A feast of autumn fruit in Malaga
One of the surest signs of autumn in Malaga is the arrival of a feast of seasonal fruit in the shops. And we’re not talking apples and pears here. This selection goes beyond and includes several that look very unusual and a few you’ve probably never heard of before. Here’s our guide to autumn fruit in Malaga and how to eat them.
These are known as persimmons in English and originate from Japan, although they grow naturally in southern Spain. This bright red fruit is about the size of a golf ball and when fully ripe is bright red. The outside skin has a slightly waxy feel while the inside is fibrous and very sticky. Caquis contain lots of vitamin A and have high tannin levels (these go down as the fruit ripens, reducing the astringent taste). Caquis come into season between mid-September to mid-October and are sold in Malaga in cartons of 4, 6 or 12 (€2-2.50).
How to eat them: wait until they’re very ripe (the brighter the red, the riper the fruit) for the best taste. Gently break the fruit in half and scoop out the contents with a spoon. There may be some small stones.
This wonderful word in Spanish doesn’t sound quite the same in English where they’re known as custard apples. Chirimoyas are tropical fruits that thrive in Malaga’s warm climate, particularly along the Axarquía coastline. This odd-looking fruit doesn’t look very appetising but don’t be put off by the scaly green exterior because this is one of the most delicious autumn fruits around. The taste is a cross between a banana, custard and a vainilla smoothie. Custard apples contain lots of vitamin B and C, and their season runs from mid-September to early February although they’re at their best in mid-autumn. Chirimoyas are big fruits (some weigh up to 500g) and sold by the kilo. Expect to pay between €2 and €3 per kilo.
How to eat them: wait until they’re ripe (the green skin goes slightly brown and the fruit feels soft when you press lightly on it). Slice in half and scoop out the inside with a spoon. You don’t eat the skin and watch out for the black stones – there can be lots especially in smaller ones
Pomegranates are the symbol of the city of Granada and grow all over southern Spain. There are even pomegranate trees in the parks in Malaga city. The season for this autumn fruit is short and lasts from the end of September to the end of November. Pomegranates are a great source of vitamins A and C, and potassium. They cost between €1.50 and €3 per kilo.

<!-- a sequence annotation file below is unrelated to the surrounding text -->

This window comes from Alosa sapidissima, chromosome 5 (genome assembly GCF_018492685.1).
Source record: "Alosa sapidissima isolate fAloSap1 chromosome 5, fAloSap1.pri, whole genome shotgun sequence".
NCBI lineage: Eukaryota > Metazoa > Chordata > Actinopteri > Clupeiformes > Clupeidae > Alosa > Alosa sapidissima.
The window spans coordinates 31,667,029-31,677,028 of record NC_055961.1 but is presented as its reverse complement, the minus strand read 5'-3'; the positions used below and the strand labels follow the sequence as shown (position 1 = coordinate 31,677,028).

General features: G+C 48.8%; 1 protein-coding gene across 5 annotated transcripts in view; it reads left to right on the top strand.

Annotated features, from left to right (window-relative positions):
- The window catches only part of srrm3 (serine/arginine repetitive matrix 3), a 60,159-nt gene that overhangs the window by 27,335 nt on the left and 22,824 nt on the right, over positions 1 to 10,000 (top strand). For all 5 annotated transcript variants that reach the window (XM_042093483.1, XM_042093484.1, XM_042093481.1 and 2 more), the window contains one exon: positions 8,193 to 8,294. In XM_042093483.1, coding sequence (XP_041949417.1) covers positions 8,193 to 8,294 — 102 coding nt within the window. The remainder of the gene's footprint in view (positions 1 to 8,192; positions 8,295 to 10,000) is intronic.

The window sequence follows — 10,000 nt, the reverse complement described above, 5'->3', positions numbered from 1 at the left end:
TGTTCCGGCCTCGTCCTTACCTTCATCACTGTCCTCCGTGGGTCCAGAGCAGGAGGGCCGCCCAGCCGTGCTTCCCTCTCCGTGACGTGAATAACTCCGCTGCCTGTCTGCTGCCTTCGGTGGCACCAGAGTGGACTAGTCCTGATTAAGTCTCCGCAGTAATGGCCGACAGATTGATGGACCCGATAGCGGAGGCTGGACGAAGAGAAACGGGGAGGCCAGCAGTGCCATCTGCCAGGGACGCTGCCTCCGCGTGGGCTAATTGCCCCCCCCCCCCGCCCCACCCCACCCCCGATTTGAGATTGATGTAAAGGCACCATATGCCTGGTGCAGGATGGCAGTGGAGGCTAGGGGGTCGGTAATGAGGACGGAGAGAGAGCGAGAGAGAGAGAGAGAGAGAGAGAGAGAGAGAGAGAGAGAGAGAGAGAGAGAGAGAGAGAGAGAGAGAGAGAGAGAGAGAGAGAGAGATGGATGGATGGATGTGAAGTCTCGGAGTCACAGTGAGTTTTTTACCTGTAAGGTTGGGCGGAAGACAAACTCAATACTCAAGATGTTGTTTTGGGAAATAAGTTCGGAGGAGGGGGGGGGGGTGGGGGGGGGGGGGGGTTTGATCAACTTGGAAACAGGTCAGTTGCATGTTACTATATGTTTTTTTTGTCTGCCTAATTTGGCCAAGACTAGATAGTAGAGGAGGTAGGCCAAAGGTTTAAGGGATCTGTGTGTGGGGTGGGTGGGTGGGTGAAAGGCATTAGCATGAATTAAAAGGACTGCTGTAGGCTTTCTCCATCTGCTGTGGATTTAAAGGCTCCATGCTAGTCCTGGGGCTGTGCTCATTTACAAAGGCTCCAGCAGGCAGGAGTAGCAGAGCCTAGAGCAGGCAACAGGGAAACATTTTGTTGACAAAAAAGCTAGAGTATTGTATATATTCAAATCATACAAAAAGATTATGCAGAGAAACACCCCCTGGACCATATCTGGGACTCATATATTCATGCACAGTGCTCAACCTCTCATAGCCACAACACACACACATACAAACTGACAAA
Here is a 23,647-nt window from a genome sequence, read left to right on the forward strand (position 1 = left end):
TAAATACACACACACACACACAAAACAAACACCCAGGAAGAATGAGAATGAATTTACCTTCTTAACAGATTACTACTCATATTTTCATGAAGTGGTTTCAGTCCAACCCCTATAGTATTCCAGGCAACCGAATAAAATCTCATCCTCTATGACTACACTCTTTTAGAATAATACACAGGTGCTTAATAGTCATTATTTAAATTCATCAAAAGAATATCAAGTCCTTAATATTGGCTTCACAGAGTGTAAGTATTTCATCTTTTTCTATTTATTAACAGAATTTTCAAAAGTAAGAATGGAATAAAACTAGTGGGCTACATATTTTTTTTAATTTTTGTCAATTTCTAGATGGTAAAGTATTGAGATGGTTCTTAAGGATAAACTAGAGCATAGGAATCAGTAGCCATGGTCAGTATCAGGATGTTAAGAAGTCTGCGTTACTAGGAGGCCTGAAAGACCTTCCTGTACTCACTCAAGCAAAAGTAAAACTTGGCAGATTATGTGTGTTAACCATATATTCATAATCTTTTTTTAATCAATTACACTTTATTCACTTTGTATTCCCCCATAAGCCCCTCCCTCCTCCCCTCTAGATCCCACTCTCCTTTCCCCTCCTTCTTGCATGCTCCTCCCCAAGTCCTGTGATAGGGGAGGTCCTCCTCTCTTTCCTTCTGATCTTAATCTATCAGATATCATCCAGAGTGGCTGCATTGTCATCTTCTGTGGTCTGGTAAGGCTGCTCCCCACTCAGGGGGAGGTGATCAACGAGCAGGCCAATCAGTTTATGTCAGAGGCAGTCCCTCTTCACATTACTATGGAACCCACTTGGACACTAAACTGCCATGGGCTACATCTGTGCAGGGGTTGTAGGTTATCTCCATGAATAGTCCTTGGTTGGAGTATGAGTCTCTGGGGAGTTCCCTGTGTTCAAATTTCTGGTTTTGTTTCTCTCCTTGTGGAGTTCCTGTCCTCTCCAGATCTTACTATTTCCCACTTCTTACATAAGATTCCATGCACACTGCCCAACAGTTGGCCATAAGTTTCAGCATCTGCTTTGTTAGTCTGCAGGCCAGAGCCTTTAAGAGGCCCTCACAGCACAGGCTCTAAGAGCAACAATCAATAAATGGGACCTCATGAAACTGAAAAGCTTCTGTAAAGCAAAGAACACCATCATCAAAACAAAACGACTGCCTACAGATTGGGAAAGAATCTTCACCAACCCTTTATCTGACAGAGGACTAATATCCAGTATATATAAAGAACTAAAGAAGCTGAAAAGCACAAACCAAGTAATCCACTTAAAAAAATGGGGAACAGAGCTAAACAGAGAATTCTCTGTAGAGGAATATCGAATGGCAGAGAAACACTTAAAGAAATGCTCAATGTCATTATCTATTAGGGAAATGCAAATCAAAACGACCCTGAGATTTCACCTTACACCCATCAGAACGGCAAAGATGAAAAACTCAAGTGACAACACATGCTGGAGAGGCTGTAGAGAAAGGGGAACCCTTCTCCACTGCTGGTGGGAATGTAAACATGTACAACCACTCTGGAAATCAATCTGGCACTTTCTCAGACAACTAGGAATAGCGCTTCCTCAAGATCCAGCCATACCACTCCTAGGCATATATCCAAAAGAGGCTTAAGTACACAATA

How to eat them: test for ripeness (they feel slightly soft when you press on the fruit), slit the side gently with a knife and force the fruit open. Eat the kernels one by one. Or make it easy for yourself and just cut the pomegranate in half and juice it.
Fresh and dried figs are an essential part of the autumn in Malaga. While the fresh fig season is short – it usually lasts from August to mid-September – you can enjoy dried figs most of the year round. Buy them in fresh food markets and early on in the season for the best quality. Dried figs are packed with fibre and calcium. Sold by the quarter kilo, dried figs cost between €1 and €3 for 250g depending on their size. Figs are one of the most typical things to eat in Malaga.
Muscatel grapes are probably the star of the show when it comes to autumn fruit in Malaga. Not only can you buy them fresh, but dried as raisins (one of the best-known exports from Malaga and a great souvenir) or pressed as Malaga Wine. The fresh muscatel grape season is very short – mid-August to the end of September so you need to make the most of them while you can. Grapes are rich in vitamin A and C, and a good source of iron. Ripe muscatel grapes are on the brown side and locals recommend that you buy them “as ugly as possible” because that’s when they’re at the sweetest. A kilo costs between €1.50 and €2.50. Malaga raisins cost from €2.50 a quarter kilo.
The best places to buy fresh fruit in Malaga is at the fresh food markets. Atarazanas on the north side of the Alameda Principal is the largest. The Mercado de la Merced, located to the right of the Picasso’s birthplace, and the Mercado del Carmen, north of the main train station, are also good places to buy food in Malaga.